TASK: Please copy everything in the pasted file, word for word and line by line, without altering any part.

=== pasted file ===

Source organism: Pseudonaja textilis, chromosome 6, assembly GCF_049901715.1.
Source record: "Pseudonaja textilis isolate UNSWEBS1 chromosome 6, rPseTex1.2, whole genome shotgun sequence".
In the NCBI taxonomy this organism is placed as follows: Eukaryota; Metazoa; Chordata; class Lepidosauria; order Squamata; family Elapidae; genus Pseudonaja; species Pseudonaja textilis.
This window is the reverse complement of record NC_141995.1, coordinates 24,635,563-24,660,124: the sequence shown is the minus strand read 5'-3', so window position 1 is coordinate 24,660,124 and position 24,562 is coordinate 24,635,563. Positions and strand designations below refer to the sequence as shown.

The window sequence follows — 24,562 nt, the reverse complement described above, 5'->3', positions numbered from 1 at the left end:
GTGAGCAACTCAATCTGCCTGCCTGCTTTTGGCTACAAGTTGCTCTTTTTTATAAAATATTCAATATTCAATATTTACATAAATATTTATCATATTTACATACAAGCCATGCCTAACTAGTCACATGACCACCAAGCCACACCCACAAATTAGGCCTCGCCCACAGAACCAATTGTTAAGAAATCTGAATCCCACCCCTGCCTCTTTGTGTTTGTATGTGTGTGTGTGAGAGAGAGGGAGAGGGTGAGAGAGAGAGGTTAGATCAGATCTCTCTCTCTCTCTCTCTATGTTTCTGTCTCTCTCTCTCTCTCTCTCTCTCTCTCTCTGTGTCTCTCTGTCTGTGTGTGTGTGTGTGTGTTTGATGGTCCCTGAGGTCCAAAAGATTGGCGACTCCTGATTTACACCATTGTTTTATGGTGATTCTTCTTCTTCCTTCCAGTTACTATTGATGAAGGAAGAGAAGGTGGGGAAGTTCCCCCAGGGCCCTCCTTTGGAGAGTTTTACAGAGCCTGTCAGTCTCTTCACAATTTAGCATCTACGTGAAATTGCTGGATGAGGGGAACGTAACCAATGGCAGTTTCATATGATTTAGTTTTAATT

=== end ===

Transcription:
Source organism: Pseudonaja textilis, chromosome 6, assembly GCF_049901715.1.
Source record: "Pseudonaja textilis isolate UNSWEBS1 chromosome 6, rPseTex1.2, whole genome shotgun sequence".
In the NCBI taxonomy this organism is placed as follows: Eukaryota; Metazoa; Chordata; class Lepidosauria; order Squamata; family Elapidae; genus Pseudonaja; species Pseudonaja textilis.
This window is the reverse complement of record NC_141995.1, coordinates 24,635,563-24,660,124: the sequence shown is the minus strand read 5'-3', so window position 1 is coordinate 24,660,124 and position 24,562 is coordinate 24,635,563. Positions and strand designations below refer to the sequence as shown.

The window sequence follows — 24,562 nt, the reverse complement described above, 5'->3', positions numbered from 1 at the left end:
GTGAGCAACTCAATCTGCCTGCCTGCTTTTGGCTACAAGTTGCTCTTTTTTATAAAATATTCAATATTCAATATTTACATAAATATTTATCATATTTACATACAAGCCATGCCTAACTAGTCACATGACCACCAAGCCACACCCACAAATTAGGCCTCGCCCACAGAACCAATTGTTAAGAAATCTGAATCCCACCCCTGCCTCTTTGTGTTTGTATGTGTGTGTGTGAGAGAGAGGGAGAGGGTGAGAGAGAGAGGTTAGATCAGATCTCTCTCTCTCTCTCTCTATGTTTCTGTCTCTCTCTCTCTCTCTCTCTCTCTCTCTCTGTGTCTCTCTGTCTGTGTGTGTGTGTGTGTGTTTGATGGTCCCTGAGGTCCAAAAGATTGGCGACTCCTGATTTACACCATTGTTTTATGGTGATTCTTCTTCTTCCTTCCAGTTACTATTGATGAAGGAAGAGAAGGTGGGGAAGTTCCCCCAGGGCCCTCCTTTGGAGAGTTTTACAGAGCCTGTCAGTCTCTTCACAATTTAGCATCTACGTGAAATTGCTGGATGAGGGGAACGTAACCAATGGCAGTTTCATATGATTTAGTTTTAATT